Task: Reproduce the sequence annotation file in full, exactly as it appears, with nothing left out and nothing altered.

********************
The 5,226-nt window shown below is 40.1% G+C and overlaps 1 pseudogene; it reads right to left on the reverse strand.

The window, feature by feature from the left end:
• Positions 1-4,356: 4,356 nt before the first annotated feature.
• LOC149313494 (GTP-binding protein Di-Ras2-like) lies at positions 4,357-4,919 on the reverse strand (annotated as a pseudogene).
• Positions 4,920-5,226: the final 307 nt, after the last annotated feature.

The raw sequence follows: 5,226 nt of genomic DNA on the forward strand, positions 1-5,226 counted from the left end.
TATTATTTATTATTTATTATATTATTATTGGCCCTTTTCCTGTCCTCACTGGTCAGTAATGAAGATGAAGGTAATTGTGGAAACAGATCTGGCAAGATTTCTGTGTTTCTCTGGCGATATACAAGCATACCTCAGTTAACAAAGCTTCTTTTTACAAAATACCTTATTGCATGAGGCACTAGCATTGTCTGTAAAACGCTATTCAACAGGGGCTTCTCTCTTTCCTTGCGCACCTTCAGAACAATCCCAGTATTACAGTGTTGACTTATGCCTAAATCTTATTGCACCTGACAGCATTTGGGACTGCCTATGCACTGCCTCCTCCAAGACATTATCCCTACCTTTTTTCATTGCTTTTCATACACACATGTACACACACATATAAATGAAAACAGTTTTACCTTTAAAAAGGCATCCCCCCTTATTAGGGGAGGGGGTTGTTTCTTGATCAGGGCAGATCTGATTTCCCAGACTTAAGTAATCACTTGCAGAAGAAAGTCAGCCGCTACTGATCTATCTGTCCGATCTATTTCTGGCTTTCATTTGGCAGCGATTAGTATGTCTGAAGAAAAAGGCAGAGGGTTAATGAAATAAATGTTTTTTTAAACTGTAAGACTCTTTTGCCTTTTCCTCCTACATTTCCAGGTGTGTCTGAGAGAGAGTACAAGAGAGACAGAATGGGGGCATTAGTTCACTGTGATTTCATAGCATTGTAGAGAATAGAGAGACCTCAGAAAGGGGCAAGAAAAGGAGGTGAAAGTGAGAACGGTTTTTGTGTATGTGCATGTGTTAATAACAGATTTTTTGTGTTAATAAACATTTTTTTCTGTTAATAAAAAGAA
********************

The 5,226-nt window shown below is 40.1% G+C and overlaps 1 pseudogene; it reads right to left on the reverse strand.

The window, feature by feature from the left end:
• Positions 1-4,356: 4,356 nt before the first annotated feature.
• LOC149313494 (GTP-binding protein Di-Ras2-like) lies at positions 4,357-4,919 on the reverse strand (annotated as a pseudogene).
• Positions 4,920-5,226: the final 307 nt, after the last annotated feature.

The raw sequence follows: 5,226 nt of genomic DNA on the forward strand, positions 1-5,226 counted from the left end.
TATTATTTATTATTTATTATATTATTATTGGCCCTTTTCCTGTCCTCACTGGTCAGTAATGAAGATGAAGGTAATTGTGGAAACAGATCTGGCAAGATTTCTGTGTTTCTCTGGCGATATACAAGCATACCTCAGTTAACAAAGCTTCTTTTTACAAAATACCTTATTGCATGAGGCACTAGCATTGTCTGTAAAACGCTATTCAACAGGGGCTTCTCTCTTTCCTTGCGCACCTTCAGAACAATCCCAGTATTACAGTGTTGACTTATGCCTAAATCTTATTGCACCTGACAGCATTTGGGACTGCCTATGCACTGCCTCCTCCAAGACATTATCCCTACCTTTTTTCATTGCTTTTCATACACACATGTACACACACATATAAATGAAAACAGTTTTACCTTTAAAAAGGCATCCCCCCTTATTAGGGGAGGGGGTTGTTTCTTGATCAGGGCAGATCTGATTTCCCAGACTTAAGTAATCACTTGCAGAAGAAAGTCAGCCGCTACTGATCTATCTGTCCGATCTATTTCTGGCTTTCATTTGGCAGCGATTAGTATGTCTGAAGAAAAAGGCAGAGGGTTAATGAAATAAATGTTTTTTTAAACTGTAAGACTCTTTTGCCTTTTCCTCCTACATTTCCAGGTGTGTCTGAGAGAGAGTACAAGAGAGACAGAATGGGGGCATTAGTTCACTGTGATTTCATAGCATTGTAGAGAATAGAGAGACCTCAGAAAGGGGCAAGAAAAGGAGGTGAAAGTGAGAACGGTTTTTGTGTATGTGCATGTGTTAATAACAGATTTTTTGTGTTAATAAACATTTTTTTCTGTTAATAAAAAGAA